The Filipino Hugot Culture
There is a sadness that lies deep within each and every one of us—it is a hole that has been bored excessively from the sometimes spontaneous hugot we make out of everyday situations. These hugot (...or hugots?) come from our most ordinary encounters—we compare the gruesome hours of waiting in line for the MRT with waiting for the right person; we liken math equations with situations we make out of love; we reverse the meaning of disappointing times with hoping that someday, we will get the love we deserve. All these and more make up our hugot—something that we pull out from our emotional insides. While it's always entertaining and eyebrow-raising to hear someone blurt it out of nowhere, it's becoming an eminent trend in our society that it already deserves to be regarded as part of the Filipino culture.
Why do we feel so much?
Perhaps it is the countless Filipino movies that starred our favorite hugot lines. From Jolina Magdangal and Marvin Agustin's tandem in Labs Kita…Okay Lang? to hits such as One More Chance, Starting Over Again, and That Thing Called Tadhana, these movies have built up so much of what we now know as the hugot culture. They have accomplished a great deal, mainly by tugging at the Filipino heartstrings and appealing to our emotions. "Digging deep" may be all that it takes to get over heartbreak and bitter romances, and upon hearing Angelica Panganiban mourn over her character's heartbreak, or seeing John Lloyd Cruz portray a sobbing Popoy, we can't help but feel them tie-in with our personal lives.
Social media has become such a great avenue for this interaction, too. Facebook and Twitter have succeeded in carrying over this culture through the memes that pop up on our news feeds and timelines. Sometimes, all we need is to know that there are people out there going through the same letdowns we are, and outlets such as these allow for that reassurance. Some hugot are plucked out from the deepest disappointments, while others carry a certain wit that makes heartbreak seem a little less serious. Whether or not we feel that these lines are intended for us, others do find them comforting and helpful, and that could be the positivity these hugot have to offer.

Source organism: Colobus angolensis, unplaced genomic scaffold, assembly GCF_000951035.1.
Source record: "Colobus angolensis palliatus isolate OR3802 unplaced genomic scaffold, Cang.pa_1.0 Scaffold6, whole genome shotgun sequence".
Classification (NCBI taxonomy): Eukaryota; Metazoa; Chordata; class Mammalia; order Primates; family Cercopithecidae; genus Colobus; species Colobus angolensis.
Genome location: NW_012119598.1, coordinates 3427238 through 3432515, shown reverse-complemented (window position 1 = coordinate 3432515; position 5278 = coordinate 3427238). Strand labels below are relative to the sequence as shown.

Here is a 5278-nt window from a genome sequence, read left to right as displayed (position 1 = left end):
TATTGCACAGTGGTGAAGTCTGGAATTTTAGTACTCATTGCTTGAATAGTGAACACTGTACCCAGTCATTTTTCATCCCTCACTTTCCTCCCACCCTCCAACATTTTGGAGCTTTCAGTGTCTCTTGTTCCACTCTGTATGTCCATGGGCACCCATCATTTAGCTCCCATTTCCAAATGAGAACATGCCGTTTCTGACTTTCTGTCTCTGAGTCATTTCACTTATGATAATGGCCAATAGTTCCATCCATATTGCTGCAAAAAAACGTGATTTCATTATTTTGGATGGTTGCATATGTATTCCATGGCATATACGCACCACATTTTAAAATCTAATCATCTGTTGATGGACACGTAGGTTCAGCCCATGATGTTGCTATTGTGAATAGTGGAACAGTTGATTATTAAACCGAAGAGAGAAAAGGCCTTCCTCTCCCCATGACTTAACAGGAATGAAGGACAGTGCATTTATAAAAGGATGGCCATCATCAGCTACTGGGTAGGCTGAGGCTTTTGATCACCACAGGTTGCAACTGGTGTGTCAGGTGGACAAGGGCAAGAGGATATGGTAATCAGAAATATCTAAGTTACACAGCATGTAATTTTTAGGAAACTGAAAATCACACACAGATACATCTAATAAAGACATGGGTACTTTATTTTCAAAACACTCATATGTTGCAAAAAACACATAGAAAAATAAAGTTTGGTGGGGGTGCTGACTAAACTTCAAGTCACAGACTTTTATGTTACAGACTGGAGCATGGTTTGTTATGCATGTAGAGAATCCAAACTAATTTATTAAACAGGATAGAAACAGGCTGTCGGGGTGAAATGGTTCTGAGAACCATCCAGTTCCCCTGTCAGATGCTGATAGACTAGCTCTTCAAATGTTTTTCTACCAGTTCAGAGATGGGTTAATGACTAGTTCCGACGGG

Sometimes, however, hugot lose their magic, like for when they are delivered at the wrong time, or are just too forced. Often, these lines only work in situations that make attaining love seem impossible, and this can account for the AlDub phenomenon having lost its popularity. When the couple met, it seemed that the hopelessness that was once present vanished. The element of longing and impossibility has been lost, and is not as hugot-worthy as before.
There exists an inner hugot in every Filipino, regardless of whether or not we are conscious of it. Hugot may just be part of the evolution that started with banats and puns that have proven their fame at one time. Although these lines may have a good and bad side to them, it is undeniable that they have been etched deep within our society, even deeper within our respective identities. It's quite unpredictable how far they will go, or even if they will still be used ten years from now. But one thing's for sure, we will always feel the need to express our feelings and emotions, and hugot is just one way of making that happen.